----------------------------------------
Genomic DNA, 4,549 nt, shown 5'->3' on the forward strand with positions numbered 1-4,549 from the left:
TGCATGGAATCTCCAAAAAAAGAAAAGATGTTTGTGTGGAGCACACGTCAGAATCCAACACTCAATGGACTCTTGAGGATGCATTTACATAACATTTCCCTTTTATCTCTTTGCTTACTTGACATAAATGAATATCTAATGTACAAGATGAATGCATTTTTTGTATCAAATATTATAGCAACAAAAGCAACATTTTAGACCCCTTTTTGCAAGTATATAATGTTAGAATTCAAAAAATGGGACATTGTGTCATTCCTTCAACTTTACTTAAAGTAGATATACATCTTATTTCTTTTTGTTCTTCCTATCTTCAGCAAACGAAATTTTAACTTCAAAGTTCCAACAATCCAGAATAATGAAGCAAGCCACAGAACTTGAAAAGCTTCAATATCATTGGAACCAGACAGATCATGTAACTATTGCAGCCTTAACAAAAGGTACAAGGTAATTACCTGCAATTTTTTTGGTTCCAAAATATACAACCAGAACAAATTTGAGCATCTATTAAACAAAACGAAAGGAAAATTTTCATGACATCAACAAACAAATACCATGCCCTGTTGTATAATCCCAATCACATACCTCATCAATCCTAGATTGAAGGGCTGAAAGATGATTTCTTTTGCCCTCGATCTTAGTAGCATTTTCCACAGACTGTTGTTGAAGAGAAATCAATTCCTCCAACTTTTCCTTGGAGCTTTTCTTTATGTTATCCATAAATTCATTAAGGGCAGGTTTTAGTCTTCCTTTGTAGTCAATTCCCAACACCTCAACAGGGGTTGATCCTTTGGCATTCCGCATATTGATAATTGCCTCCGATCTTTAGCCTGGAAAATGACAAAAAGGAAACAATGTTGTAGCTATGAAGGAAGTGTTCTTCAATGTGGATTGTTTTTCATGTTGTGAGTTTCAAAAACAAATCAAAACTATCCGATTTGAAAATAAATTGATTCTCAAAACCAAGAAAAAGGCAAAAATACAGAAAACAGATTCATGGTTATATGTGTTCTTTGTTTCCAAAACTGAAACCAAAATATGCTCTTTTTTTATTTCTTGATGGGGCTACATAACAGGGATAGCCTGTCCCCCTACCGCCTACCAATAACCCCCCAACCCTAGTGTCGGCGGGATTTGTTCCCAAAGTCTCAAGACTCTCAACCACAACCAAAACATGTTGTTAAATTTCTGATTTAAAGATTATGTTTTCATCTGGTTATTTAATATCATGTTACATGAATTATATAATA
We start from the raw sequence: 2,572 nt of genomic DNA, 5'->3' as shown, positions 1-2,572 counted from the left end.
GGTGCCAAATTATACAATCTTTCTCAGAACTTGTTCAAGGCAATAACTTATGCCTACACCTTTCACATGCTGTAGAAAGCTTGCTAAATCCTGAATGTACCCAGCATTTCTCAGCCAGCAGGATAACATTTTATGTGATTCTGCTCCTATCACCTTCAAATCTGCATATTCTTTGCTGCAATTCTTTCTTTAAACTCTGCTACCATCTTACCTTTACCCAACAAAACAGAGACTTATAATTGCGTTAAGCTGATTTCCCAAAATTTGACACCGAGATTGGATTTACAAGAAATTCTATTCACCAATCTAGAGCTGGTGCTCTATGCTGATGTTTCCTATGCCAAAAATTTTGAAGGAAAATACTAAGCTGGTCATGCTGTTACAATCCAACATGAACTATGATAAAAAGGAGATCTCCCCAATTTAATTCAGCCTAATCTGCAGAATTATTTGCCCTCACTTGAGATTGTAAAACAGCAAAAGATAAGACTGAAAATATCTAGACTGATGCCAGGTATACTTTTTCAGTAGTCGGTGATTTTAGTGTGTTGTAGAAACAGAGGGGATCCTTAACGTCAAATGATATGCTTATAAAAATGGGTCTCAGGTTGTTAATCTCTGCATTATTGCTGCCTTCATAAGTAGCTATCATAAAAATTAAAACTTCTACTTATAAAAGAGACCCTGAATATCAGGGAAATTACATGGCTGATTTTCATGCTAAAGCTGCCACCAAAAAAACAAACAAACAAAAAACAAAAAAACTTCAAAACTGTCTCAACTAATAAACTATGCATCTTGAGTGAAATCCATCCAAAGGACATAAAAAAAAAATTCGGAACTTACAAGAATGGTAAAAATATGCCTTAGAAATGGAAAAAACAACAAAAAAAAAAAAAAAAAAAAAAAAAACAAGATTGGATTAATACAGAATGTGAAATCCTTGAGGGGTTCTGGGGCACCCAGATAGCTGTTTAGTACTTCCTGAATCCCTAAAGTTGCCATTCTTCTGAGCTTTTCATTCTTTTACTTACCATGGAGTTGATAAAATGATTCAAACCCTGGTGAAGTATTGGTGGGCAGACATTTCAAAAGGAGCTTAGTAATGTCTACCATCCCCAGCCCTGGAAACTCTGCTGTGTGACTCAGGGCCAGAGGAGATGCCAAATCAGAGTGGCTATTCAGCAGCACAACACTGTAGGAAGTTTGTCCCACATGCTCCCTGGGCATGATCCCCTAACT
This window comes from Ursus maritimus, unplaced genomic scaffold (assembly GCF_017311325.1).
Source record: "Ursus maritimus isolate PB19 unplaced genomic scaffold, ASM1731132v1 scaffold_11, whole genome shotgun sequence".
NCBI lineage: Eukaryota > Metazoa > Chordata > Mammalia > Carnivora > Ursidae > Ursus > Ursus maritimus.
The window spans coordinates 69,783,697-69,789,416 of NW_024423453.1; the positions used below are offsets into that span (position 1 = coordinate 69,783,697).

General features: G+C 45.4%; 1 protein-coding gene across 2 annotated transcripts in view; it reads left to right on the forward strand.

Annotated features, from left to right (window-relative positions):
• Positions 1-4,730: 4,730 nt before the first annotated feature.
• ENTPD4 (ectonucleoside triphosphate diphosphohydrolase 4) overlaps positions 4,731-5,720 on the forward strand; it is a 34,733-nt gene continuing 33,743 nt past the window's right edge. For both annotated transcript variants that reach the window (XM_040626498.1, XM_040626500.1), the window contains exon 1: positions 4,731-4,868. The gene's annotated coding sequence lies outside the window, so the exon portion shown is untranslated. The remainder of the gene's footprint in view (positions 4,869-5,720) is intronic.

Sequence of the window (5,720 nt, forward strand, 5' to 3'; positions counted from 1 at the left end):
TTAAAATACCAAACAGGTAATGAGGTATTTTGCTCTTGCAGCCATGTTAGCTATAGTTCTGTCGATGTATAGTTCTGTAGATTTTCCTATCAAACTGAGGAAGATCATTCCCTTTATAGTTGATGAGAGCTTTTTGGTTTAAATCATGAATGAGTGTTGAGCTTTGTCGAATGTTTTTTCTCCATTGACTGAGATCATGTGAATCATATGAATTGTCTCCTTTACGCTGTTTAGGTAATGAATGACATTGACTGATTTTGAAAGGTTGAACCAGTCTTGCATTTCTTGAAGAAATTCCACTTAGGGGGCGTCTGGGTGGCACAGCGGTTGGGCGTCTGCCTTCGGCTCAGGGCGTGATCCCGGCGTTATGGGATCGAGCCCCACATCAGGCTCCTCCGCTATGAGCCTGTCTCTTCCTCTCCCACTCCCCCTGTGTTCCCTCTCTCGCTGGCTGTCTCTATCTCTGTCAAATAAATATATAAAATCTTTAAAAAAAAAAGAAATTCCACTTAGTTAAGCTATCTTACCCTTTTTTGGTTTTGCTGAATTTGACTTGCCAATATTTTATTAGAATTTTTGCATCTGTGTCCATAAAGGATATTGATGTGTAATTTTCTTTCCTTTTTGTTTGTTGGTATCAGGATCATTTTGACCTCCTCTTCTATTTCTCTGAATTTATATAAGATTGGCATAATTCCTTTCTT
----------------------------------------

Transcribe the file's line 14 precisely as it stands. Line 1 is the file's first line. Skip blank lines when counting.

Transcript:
TTAAAATACCAAACAGGTAATGAGGTATTTTGCTCTTGCAGCCATGTTAGCTATAGTTCTGTCGATGTATAGTTCTGTAGATTTTCCTATCAAACTGAGGAAGATCATTCCCTTTATAGTTGATGAGAGCTTTTTGGTTTAAATCATGAATGAGTGTTGAGCTTTGTCGAATGTTTTTTCTCCATTGACTGAGATCATGTGAATCATATGAATTGTCTCCTTTACGCTGTTTAGGTAATGAATGACATTGACTGATTTTGAAAGGTTGAACCAGTCTTGCATTTCTTGAAGAAATTCCACTTAGGGGGCGTCTGGGTGGCACAGCGGTTGGGCGTCTGCCTTCGGCTCAGGGCGTGATCCCGGCGTTATGGGATCGAGCCCCACATCAGGCTCCTCCGCTATGAGCCTGTCTCTTCCTCTCCCACTCCCCCTGTGTTCCCTCTCTCGCTGGCTGTCTCTATCTCTGTCAAATAAATATATAAAATCTTTAAAAAAAAAAGAAATTCCACTTAGTTAAGCTATCTTACCCTTTTTTGGTTTTGCTGAATTTGACTTGCCAATATTTTATTAGAATTTTTGCATCTGTGTCCATAAAGGATATTGATGTGTAATTTTCTTTCCTTTTTGTTTGTTGGTATCAGGATCATTTTGACCTCCTCTTCTATTTCTCTGAATTTATATAAGATTGGCATAATTCCTTTCTT